Charter Wants to Blow Up the Pay TV Bundle in Disney Fight: “This Is Not a Typical Carriage Dispute”

The carriage dispute between Charter Spectrum and The Walt Disney Co. has been a long time coming.

According to executives at the cable company, which has just shy of 15 million video customers, the two sides had been talking about a “transformative” deal for months, one that, in their mind, could help reinvigorate the pay TV bundle and provide a “glide path” away from the rapid erosion enveloping the industry.

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But if Disney and Charter can’t cut a deal, the cable company says it is prepared to abandon its video business altogether.

“We’re on the edge of a precipice. We’re either moving forward with a new collaborative video model, or we’re moving on,” Charter CEO Chris Winfrey said on a conference call with Wall Street analysts Friday morning. “This is not a typical carriage dispute. It’s significant for Charter, and we think it’s even more significant for programmers and the broader video ecosystem.”

It was a message reinforced by other executives, who warned that the entire pay TV system needs a reset, particularly with programmers like Disney continuing to pursue direct-to-consumer options. Perhaps most notably, Disney has indicated that it plans to take its flagship ESPN channel — the most valuable property in the pay TV bundle — DTC in the coming years. Charter argues that move would justify a substantial rethink of traditional carriage deals.

“When I talk about a glide path for Disney, it clears the way for ESPN to go direct-to-consumer in a way that’s friendly, and doesn’t completely cannibalize their larger linear video revenues that they have,” Winfrey said. “It also works for us because it creates a glide path for us to create new marketing channels for new types of video products.

“We respect the quality product that Disney produces and its management team. But the video ecosystem is broken,” Winfrey added.

“For us, we are at a crossroads, economic indifference really, with our video product offering and Disney is at a crossroads with its DTC apps and traditional linear TV strategy,” added Rich DiGeronimo, Charter’s president of product and technology.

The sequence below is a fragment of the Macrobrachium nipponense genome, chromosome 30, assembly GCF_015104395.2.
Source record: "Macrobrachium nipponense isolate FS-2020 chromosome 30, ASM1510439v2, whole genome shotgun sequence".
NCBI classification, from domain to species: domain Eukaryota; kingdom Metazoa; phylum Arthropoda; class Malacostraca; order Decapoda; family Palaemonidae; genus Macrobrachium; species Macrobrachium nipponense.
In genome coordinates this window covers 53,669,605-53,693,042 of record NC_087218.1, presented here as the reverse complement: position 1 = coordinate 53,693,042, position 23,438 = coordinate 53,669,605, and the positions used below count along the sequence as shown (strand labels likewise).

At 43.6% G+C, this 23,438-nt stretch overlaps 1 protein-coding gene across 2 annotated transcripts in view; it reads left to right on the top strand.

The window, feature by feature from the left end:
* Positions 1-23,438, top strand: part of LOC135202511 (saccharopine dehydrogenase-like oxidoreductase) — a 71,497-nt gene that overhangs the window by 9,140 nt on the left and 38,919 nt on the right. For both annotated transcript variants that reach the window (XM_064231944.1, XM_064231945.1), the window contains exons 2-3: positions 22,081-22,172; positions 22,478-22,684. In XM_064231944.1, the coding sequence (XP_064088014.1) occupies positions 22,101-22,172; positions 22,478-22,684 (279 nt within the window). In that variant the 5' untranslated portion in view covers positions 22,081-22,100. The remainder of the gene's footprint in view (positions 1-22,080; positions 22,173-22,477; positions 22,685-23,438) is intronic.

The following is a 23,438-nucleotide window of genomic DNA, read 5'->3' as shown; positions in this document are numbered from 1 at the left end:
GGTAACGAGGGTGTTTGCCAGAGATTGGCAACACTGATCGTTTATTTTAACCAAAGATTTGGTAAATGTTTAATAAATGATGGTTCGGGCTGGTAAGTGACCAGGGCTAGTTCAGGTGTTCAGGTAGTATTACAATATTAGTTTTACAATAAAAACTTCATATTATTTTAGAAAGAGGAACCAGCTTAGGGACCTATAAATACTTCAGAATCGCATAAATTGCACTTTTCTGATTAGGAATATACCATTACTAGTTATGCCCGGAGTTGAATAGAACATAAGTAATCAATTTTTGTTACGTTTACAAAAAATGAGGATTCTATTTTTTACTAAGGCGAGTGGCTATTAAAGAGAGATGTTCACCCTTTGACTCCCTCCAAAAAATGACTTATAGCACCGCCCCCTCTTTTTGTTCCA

Disney, meanwhile, released a statement responding to Charter, claiming that “contrary to their claims, we have offered Charter the most favorable terms on rates, distribution, packaging, advertising and more,” and that “we have proposed creative ways to make Disney’s direct-to-consumer services available to their Spectrum TV subscribers, including opportunities for new and flexible packages where those services become a focal point of what the consumer might choose.”

Winfrey said that, while he believes Disney is the right content company to forge a new TV business model, the carriage fight currently underway over a broader “transformation” will soon apply to other programmers as well.

But the company’s CFO Jessica Fischer also laid out the financial risks to Charter, and warned that the company is preparing for the possibility that the loss of Disney channels is “permanent.”

“Approximately 25 percent of our total video customers are regularly engaged with Disney content, and about half of those customers are highly engaged with Disney content,” Fischer said. “We’re currently working with the most engaged of those viewers to find alternative video solutions while Disney content is not available in our packages. And if the lock becomes permanent, Charter will pivot to alternative video solutions.”

What would those solutions be?

“It’d be looking to our existing distribution platforms of Roku, Apple TV, and then eventually Xumo to be able to create new packages for general entertainment with more flexibility and the ability for consumers to add on a la carte direct-to-consumer packages as they see fit,” Winfrey said.

A possible model also comes from the small regional provider Frontier Communications, which dropped its TV offering and pushed its video users to YouTube TV. Earlier this year, a high-level TV executive told THR that by the end of the year a major cable provider would abandon the TV business, though they added they did not think it would be Charter or Comcast. But if Charter is thinking about it, most likely every other provider is, too.

“Our linear channels and direct-to-consumer services are not one and the same, per Charter’s assertions, but rather complementary products,” Disney’s statement added. “We continue to invest in original content that premieres exclusively on our linear networks, including live sports, news and appointment viewing programming.”

Still, Charter is hoping its pressure campaign will be able to lead to a new deal with Disney: “We’re hoping that our shareholders will weigh in and support a better path forward for the video ecosystem,” Fischer said.

Disney, for its part, says it offered an extension, which Charter declined. The company says it wants to return to the negotiating table “as quickly as possible.”

“If we’re unable to come to a deal, and ultimately move on from the traditional video business, the margin profile of our business should improve and its capital needs should decline,” Fischer added, noting that the stakes may be much higher for programmers.

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